it's not a problem. Don't worry about it.
Some Southern Italians like to skip all the spices and the pumpkin
seeds, and just soak the
chickpeas in water overnight with the cut-up rind of an orange, then
draining (removing the rind), blotting dry, and roasting (with no oil)
at 375 for 60 to 75 minutes.
Note that Bensonhurst, Brooklyn, New York City has a big,
Santa Rosalia festival ("the 18th Avenue Feast"), usually in August, or
in early September around her actual feast day, so keep an eye out for
it; you'll find it on 18th Avenue, between 68th St. and 75th St. Do the
same if you live near Monterey, California: since
1933, a big "Festa Italia" has been held by Italian sardine fishermen
St. Rosalia's feast day there (there's also a lovely bronze statue of
Santa Rosalia there in Fisherman's Shoreline Park, overlooking the
bay). And it's a good bet that between the
East and West coasts of the United States, other Italian parishes or
parishes named for Santa Rosalia join in the feasting!
is the patron of not only Palermo, but of a handful of towns in Central
and South America, and, of course, many parishes and dioceses around
the world. She's invoked against the plague and pandemics. She's also
the de facto patron saint of
evolutionary studies and biodiversity, a situation
that came about when the "father of modern ecology," George Evelyn
Hutchinson, after studying waterbugs in a spring near St. Rosalia's
cave, wrote his 4-volume "Treatise on Liminology" which included an
article called "Homage to Santa Rosalia: or Why are There So Many Kinds
of Animals?’’ and proposed St. Rosalia as patron for his science. Ever
since, she has, at the very least, become a sort of shibboleth among
As an aside, St. Rosalia is mentioned (as "Rosalie") in the first canto
of Walter Scott's poem "Marmion," the poem with the famous line, "Oh,
what a tangled web we weave, when first we practise to deceive!"
From The Lives of the Saints," Volume July-Dec
"From love to my Lord. Out of love to my God." This was the constant
cry of St. Rosalia's lips and heart. She loved God, and loved Him truly
above everybody and everything. For Him she had left all, even those
things she might have enjoyed without sin. For love of Him, she led so
austere a life, although she was a princess most tenderly brought up.
You are obliged to love God above all; you have reason for it. Besides,
this is His command. He is your Lord and Creator, your Redeemer, your
Benefactor, the highest Good, and in Himelf worthy of all love and
honor. Have you fulfilled your duty in regard to this? I hear you say,
in the words of St. Francis Xavier: "Oh Lord, my God! I love Thee: but
I do not love Thee because Thou has saved me, neither because whoever
loves Thee not shall burn in Hell." It is right that you speak so, and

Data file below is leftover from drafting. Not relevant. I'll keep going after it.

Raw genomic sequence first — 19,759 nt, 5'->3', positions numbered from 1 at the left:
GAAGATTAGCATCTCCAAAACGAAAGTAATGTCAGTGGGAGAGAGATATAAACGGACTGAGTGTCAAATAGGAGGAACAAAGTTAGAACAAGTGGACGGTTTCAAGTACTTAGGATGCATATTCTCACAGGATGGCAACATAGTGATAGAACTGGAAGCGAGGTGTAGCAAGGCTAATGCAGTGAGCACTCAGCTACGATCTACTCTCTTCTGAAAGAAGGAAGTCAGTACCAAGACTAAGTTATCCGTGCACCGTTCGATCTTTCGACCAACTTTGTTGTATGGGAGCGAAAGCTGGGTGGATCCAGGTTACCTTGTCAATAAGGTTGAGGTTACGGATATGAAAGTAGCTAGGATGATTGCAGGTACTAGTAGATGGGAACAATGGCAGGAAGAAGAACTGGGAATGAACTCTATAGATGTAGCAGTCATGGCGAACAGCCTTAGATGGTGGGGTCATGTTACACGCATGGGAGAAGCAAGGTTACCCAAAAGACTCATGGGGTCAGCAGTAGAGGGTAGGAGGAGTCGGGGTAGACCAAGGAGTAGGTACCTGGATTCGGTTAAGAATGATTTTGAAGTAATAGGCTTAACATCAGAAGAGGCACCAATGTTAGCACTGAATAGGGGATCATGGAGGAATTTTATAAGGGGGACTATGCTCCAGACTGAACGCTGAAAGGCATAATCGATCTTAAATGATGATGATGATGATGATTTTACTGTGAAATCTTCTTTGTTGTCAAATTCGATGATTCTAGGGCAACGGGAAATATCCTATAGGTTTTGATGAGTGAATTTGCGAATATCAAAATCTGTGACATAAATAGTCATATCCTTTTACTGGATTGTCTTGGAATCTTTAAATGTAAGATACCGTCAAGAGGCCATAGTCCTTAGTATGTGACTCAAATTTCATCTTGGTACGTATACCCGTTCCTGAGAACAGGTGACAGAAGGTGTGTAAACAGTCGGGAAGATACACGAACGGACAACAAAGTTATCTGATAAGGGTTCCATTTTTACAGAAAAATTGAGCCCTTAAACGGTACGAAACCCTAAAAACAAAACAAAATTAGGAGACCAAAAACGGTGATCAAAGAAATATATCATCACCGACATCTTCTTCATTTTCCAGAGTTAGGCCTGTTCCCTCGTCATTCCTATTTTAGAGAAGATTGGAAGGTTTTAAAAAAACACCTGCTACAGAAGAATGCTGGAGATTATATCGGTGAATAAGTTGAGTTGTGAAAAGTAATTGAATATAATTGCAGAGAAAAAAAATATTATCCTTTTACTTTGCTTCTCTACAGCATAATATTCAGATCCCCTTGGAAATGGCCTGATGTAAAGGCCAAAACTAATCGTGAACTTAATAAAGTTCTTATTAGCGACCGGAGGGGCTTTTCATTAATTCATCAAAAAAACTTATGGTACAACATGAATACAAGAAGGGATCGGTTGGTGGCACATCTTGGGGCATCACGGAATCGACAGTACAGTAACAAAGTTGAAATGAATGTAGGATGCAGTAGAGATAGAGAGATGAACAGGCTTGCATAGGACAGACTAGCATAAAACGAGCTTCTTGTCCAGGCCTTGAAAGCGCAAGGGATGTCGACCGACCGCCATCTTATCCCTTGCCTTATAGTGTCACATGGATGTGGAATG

I wish you often to repeat those words: but -- words are not deeds. St.
Rosalia manifested in works that she loved God above all. You must show
in your actions that you love the Almighty above everybody and
everything, or I cannot believe your words.
I do not ask you to do all that St. Rosalie did for her Lord; but, tell
me, would it be too much if I requested of you, for the love of God, to
abstain sometimes even from an allowable pleasure; to turn your eyes
from this or that worldly vanity; to bear patiently the heat of the
summer, the cold of the winter; to do good to your enemy, to avoid idle
gossip; to give more time to prayer ot to listening to the word of God;
to bear, without murmur or complaint, the Cross God has seen fit to lay
Your Savior has done and suffered so much out of love to you; it was
for your sake that He abstained from all temporal enjoyments; and you
refuse to do the least act of self-abnegation for Him? Oh! do not again
protest that you love God if you hesitate to follow my advice. Deeds
must prove love. "Love must act and do great deeds; otherwise it is not
true love" says St. Gregory. Much less is it true love if it will not
do little things for the Almighty.
1 Her name (which evokes both roses and
lilies, isn't that lovely?) is pronounced with the accent
on the third syllable -- i.e., as "roh-suh-LEE-uh" not as
"rose-AL-ee-uh." In Sicily, she's often called "Rusulia." She is also
known as "Rosalie" in English and French.
2 The Benedictine Order claims her as a
Benedictine, but the evidence seems goes to the fact of St. Rosalia
having been a Basilian. In either case, she would have worn black.
rupicola, the pinks that grow on the cliffs of Mt. Pellegrino
and which adorned St. Rosalia's dress:
4 The July St. Rosalia festival is
known as "u fistinu" mostly in
Sicily, but as "il festino di Santa Rosalia" or "la festa di Santa
Rosalia" elsewhere in Italy (and by some Sicilians).